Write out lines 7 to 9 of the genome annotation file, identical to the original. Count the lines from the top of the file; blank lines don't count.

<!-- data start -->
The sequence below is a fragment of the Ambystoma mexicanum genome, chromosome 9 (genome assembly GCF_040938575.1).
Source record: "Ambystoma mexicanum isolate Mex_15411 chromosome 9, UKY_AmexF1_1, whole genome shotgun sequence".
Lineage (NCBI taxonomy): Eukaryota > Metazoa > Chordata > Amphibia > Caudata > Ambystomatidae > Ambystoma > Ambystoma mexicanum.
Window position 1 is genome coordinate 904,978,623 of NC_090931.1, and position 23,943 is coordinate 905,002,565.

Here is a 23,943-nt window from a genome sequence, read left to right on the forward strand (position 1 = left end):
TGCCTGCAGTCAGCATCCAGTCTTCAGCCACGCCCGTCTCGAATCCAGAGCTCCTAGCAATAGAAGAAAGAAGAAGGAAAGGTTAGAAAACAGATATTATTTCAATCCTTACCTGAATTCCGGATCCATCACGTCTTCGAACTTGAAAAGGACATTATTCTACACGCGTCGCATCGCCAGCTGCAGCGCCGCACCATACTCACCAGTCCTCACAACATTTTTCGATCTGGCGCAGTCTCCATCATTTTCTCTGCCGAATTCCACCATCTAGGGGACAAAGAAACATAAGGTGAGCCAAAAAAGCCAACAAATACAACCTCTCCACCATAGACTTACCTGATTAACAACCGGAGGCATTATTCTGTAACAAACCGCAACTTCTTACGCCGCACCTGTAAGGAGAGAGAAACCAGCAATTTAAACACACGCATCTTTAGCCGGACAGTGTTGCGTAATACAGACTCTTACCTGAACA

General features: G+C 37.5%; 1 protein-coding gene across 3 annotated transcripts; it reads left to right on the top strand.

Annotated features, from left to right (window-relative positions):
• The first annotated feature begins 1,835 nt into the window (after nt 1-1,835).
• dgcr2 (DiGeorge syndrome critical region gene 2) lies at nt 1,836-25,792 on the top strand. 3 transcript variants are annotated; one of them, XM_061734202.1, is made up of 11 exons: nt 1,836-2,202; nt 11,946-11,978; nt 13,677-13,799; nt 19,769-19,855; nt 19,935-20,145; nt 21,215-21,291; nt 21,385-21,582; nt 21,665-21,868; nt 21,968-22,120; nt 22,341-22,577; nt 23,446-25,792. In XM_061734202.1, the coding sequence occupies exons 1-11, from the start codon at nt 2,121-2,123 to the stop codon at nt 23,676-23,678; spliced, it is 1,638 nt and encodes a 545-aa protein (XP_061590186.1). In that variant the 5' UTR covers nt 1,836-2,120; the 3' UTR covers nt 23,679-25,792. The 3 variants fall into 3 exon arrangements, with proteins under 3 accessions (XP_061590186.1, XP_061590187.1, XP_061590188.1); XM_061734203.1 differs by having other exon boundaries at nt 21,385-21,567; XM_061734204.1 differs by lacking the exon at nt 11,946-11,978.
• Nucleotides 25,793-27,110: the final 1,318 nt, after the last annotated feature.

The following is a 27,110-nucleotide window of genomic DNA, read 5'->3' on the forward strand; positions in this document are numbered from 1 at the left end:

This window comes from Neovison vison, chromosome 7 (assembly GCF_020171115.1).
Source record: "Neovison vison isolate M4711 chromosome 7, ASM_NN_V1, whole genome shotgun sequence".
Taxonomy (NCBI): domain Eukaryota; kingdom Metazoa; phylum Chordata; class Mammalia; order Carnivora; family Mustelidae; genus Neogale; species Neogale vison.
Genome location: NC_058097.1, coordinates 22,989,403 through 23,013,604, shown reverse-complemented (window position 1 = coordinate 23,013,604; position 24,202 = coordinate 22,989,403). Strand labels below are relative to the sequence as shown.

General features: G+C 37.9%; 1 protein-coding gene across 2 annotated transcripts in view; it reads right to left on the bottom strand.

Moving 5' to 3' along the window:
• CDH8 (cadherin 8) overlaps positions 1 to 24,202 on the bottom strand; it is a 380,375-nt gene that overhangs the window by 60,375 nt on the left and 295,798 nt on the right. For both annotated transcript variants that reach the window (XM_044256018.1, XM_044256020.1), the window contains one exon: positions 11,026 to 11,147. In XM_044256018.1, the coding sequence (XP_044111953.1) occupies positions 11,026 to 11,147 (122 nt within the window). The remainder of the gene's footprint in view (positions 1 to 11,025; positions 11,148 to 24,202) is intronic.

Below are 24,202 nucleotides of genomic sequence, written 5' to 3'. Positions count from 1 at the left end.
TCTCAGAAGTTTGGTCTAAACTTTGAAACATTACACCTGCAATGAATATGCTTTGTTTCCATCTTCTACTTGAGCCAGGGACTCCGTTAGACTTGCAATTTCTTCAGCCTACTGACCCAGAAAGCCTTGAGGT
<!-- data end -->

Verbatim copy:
General features: G+C 37.5%; 1 protein-coding gene across 3 annotated transcripts; it reads left to right on the top strand.

Annotated features, from left to right (window-relative positions):
• The first annotated feature begins 1,835 nt into the window (after nt 1-1,835).